Faculty in Residence Program Continues

December 06, 2020

 

Orestis Panagopoulos Creatively Engaging Student Housing Neighbors in a COVID-19 World 

Orestis PanagopoulosWhen he was named Faculty in Residence (FIR) for the 2020-21 academic year, earning the appointment from a field of nearly 10 applicants, Computer Information Systems Assistant Professor Orestis Panagopoulos envisioned meals with on-campus residents and outings he would organize for them. 

Panagopoulos’ plans, however, were shelved by the COVID-19 pandemic. 

Instead of nearly 700 on-campus residents, he’s surrounded by about 100. Trips to businesses, films, restaurants and museums — typical outings organized by past FIRs — have been replaced with outdoor, social distanced interactions and Zoom meetings, although, not much of the latter. 

“I have observed Zoom fatigue,” Panagopoulos said. “They’re online on Zoom attending all their classes. They don’t want to do that anymore. Based on that, activities I’ve been planning and doing with students are trying to highlight and promote social life on campus but always maintaining social distance. I’m trying to get students and myself outdoors.” 

Most recently he set up a table and offered “brain food” for residents to pick up as they begin to prepare for finals. 

Earlier in the semester,  Panagopoulos organized a fitness buddy program. He asked students to fill out a survey of their workout habits and goals and paired them to work out together, distantly, or simply to support one another. 

“It was a successful event,” Panagopoulos said. “They not only got to meet somebody they wouldn’t have otherwise met, which was important to achieve, they worked out and got to talk to me, and we got to know each other. These are the kinds of programs that try to promote social aspects, because we can’t have field trips.” 

Trips were a big part of the activities planned by past FIRs. 

“The FIR organizes outings for students that can be on campus, in the area or farther afield,” said English Professor Jesse Wolfe. 

Wolfe served in the role from 2007 to 2011 when his wife, Alex Block, was living on the East Coast while completing her doctorate, and again from 2014 to2016 after she joined him in California, and they were the parents of pre-school-aged twin daughters. 

One of Wolfe’s favorite trips was a guided tour of San Francisco that included Saints Peter and Paul Catholic Church, where Marilyn Monroe and Joe DiMaggio were photographed after their wedding. One student, a baseball player, told Wolfe, “that’s where I’m getting married.” 

Taking students to Modesto to watch a play at the Gallo Center for the Arts or for dinner at a café to study for finals or boarding a bus for a trip to an Oakland A’s game enabled Wolfe to bond with on-campus residents. 

Panagopoulos is having to connect in different ways, however the mission of the FIR remains the same. It’s meant to allow students to see faculty as equals, and to have someone they trust who can connect them with resources and services on campus, encourage them to reach out to faculty and dive into the experiences Stan State has to offer. 

“We are looking for a faculty member who is excited about being really engaged with residents and is wanting to reach out and put themselves out there and connect with them,” said Jessica Bettencourt-Wojciechowski, assistant director of residential education. “Especially with our style of housing, which is apartments and suites. It’s easy for residents to get comfortable in their spaces, and it takes a good amount of effort to connect with residents and build those relationships. First and foremost, we’re looking for faculty members who are really interested in engaging with and talking with students and taking on a mentorship role with our residents.”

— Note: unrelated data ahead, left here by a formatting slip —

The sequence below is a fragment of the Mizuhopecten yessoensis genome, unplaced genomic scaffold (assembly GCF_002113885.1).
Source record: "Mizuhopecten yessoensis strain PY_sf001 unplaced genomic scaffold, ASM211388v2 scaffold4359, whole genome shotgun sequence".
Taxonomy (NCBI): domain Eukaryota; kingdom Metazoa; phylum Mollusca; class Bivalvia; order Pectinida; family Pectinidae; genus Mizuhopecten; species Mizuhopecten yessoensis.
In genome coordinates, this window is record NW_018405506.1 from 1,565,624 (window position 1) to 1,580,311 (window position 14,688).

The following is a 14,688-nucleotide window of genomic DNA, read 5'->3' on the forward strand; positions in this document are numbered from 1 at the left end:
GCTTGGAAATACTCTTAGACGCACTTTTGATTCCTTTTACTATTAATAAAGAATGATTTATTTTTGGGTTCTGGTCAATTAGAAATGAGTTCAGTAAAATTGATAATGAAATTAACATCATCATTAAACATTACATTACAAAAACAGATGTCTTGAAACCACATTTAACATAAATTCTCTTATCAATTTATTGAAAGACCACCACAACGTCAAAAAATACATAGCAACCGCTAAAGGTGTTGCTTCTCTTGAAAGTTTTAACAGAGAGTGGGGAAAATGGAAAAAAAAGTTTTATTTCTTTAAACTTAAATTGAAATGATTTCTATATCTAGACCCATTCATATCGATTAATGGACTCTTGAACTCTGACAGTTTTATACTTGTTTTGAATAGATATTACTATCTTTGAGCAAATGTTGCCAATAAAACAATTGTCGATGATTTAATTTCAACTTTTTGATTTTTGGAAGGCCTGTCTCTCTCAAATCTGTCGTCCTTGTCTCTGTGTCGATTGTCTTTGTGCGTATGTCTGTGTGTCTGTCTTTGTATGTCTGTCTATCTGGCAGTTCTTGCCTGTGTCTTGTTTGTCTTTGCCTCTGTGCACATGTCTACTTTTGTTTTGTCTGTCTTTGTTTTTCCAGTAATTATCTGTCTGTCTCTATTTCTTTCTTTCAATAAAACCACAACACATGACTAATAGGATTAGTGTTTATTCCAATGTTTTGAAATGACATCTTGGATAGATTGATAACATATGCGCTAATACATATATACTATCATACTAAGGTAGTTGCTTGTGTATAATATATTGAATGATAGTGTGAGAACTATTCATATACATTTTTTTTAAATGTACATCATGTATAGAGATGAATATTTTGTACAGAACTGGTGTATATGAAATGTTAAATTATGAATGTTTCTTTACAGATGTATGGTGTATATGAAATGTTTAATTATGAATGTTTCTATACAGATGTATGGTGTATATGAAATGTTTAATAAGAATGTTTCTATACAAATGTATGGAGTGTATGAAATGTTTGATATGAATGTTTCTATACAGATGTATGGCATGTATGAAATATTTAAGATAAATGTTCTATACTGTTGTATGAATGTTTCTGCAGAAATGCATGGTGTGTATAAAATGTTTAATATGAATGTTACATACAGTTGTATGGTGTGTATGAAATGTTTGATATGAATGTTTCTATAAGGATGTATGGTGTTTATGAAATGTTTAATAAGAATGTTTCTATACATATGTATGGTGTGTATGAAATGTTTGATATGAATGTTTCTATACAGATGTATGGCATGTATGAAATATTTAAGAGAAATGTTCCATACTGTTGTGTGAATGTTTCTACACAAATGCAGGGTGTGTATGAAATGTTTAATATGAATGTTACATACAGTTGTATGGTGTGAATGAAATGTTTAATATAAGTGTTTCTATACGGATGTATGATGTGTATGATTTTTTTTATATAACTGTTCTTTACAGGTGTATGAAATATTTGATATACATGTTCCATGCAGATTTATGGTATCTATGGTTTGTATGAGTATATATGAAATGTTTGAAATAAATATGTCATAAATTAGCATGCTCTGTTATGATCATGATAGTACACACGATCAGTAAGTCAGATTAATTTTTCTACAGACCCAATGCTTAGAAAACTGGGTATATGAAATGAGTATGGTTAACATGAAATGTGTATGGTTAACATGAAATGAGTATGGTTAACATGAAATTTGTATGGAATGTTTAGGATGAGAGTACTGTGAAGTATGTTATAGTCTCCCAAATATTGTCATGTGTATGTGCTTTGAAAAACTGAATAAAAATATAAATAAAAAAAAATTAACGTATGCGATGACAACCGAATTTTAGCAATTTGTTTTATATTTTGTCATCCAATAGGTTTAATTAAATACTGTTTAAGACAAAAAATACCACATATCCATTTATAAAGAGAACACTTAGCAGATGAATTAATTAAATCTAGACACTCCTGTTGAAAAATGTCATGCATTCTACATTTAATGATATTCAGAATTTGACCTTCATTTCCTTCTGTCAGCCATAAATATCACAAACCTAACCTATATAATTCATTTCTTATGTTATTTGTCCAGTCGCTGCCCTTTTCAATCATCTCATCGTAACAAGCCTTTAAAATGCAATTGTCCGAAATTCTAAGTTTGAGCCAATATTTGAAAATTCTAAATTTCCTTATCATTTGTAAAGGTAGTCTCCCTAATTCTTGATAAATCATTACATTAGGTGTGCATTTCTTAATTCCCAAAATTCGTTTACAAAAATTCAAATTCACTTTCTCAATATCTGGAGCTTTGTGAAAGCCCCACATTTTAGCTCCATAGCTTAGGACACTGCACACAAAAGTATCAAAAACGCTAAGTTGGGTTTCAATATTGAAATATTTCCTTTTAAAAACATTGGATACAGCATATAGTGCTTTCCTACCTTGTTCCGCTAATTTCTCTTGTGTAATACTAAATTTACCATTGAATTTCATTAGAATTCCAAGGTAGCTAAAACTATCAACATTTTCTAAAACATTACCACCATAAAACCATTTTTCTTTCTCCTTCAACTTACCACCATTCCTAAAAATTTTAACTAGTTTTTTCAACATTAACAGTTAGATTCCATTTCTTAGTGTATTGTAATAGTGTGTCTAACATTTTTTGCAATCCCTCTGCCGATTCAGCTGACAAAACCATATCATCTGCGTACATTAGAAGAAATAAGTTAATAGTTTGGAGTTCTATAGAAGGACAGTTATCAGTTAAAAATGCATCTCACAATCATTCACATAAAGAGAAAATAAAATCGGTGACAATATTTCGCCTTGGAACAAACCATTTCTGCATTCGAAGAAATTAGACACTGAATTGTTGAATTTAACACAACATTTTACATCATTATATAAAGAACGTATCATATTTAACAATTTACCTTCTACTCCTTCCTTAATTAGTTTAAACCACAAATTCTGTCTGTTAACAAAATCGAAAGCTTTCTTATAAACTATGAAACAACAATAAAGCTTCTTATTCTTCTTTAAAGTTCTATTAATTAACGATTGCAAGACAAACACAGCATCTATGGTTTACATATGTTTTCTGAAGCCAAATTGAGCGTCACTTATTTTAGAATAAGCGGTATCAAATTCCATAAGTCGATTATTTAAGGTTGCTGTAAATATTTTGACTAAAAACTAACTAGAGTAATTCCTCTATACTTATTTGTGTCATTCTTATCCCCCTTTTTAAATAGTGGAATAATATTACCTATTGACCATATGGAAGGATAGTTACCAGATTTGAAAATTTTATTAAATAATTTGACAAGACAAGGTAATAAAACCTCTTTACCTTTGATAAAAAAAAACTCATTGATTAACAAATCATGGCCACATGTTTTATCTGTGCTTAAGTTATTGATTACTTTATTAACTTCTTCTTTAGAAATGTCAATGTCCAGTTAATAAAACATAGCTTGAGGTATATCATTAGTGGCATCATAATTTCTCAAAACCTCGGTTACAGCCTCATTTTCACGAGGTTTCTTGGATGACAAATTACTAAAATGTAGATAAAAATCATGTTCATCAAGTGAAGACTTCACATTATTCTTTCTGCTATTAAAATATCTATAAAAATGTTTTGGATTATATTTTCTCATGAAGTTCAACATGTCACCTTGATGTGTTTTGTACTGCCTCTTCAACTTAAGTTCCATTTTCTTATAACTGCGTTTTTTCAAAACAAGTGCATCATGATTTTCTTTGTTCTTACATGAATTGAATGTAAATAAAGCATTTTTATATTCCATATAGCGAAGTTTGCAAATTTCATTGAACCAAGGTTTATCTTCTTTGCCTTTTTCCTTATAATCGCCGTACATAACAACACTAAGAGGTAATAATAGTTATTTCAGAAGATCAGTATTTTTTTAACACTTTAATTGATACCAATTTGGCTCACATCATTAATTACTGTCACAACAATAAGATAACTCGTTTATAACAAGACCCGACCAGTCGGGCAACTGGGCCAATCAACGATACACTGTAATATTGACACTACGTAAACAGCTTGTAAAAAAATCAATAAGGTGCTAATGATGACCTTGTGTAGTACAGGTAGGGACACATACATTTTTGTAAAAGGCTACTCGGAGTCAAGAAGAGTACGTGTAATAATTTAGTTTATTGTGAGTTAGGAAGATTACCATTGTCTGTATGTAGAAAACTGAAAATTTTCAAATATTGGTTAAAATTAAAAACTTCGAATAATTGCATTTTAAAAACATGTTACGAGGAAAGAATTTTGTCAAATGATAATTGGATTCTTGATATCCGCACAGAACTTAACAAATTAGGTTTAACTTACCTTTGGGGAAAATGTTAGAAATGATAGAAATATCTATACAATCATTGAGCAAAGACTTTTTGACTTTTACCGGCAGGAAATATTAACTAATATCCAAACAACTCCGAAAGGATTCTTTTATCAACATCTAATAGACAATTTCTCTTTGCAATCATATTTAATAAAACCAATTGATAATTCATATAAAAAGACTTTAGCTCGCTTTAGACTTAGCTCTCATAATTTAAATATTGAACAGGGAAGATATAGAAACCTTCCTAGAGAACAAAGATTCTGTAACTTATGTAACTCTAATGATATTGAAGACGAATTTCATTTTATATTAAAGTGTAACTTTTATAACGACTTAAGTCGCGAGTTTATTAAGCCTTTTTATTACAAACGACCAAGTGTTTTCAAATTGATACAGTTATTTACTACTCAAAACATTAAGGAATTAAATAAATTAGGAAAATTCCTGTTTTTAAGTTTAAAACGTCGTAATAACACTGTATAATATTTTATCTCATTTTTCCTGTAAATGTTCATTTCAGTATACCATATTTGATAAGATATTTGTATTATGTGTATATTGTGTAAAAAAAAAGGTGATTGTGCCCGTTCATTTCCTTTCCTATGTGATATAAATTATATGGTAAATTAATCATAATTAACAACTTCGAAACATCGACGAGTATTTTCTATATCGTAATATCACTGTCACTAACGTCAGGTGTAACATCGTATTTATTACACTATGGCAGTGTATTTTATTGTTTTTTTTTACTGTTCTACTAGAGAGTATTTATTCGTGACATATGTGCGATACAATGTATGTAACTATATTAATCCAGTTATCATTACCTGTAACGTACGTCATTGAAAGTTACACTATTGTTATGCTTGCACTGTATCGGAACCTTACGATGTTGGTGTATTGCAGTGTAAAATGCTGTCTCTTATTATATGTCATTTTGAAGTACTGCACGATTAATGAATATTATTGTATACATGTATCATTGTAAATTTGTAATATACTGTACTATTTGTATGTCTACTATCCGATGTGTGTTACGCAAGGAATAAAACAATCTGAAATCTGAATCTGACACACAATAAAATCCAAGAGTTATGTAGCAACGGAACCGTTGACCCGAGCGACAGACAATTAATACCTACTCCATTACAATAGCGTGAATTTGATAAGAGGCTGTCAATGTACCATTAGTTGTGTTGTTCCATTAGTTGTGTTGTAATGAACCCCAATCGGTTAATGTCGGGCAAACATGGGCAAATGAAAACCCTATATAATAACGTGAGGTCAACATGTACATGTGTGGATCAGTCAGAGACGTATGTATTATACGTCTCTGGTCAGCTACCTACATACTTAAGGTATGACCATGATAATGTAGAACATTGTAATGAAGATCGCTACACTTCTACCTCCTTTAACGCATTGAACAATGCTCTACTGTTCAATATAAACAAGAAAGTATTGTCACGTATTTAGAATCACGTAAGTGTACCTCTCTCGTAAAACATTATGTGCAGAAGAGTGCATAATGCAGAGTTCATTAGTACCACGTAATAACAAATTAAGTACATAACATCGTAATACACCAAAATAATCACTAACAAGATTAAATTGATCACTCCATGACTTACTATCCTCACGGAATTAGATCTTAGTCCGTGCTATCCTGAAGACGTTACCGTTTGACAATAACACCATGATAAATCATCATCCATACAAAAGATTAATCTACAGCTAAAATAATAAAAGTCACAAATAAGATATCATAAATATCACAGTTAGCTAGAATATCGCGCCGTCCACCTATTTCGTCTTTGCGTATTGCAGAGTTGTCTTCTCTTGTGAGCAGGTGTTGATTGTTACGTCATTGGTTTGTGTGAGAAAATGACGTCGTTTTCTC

For Wolfe that meant having dinner with students every night and finding babysitters among residents for his daughters. 

Panagopoulos says it’s challenging to connect from a distance, from behind a face covering, but he has no regrets about taking the position for the 2020-21 academic year. 

Unlike Wolfe, who assumed the role of FIR one year into his time at Stan State so he could be introduced to all the campus had to offer, Panagopoulos waited four years. He chose to settle into teaching and become acquainted with the campus and students, which included becoming advisor for the Computer Information Systems Club. 

As a FIR, he has a particular vision, even if he’s had to alter his methods for achieving it. 

“I wanted to create an environment of inclusion for all students from different backgrounds to feel part of a community,” said Panagopoulos, a native of Greece who came to the United States as a graduate student in Florida and accepted the position at Stanislaus State in large part because of the campus’ diversity. “I want residents to feel empowered, to feel they have the resources to achieve their goals. 

The FIR position isn’t for everyone. Some wonder why a faculty member would want to return to student housing, even if the apartment has been modified to include a master bedroom and two other bedrooms, one of which serves as an office. Wolfe and Panagopoulos say the Residence Life Village at Stan State is relatively quiet and hardly resembles “Animal House” or other depictions of college life. They and others see the role, which comes with free room and board and parking, as an opportunity to meet students in their own realm. 

Even under challenging circumstances, Panagopoulos has no regrets about his decision. 

“It has been a great pleasure to arrange social events to keep students connected,” he said. “It’s important for us, at this time, to feel a sense of support in our community. I’ve enjoyed getting to know the residents. I’m impressed by how they’re striving for success under these circumstances.”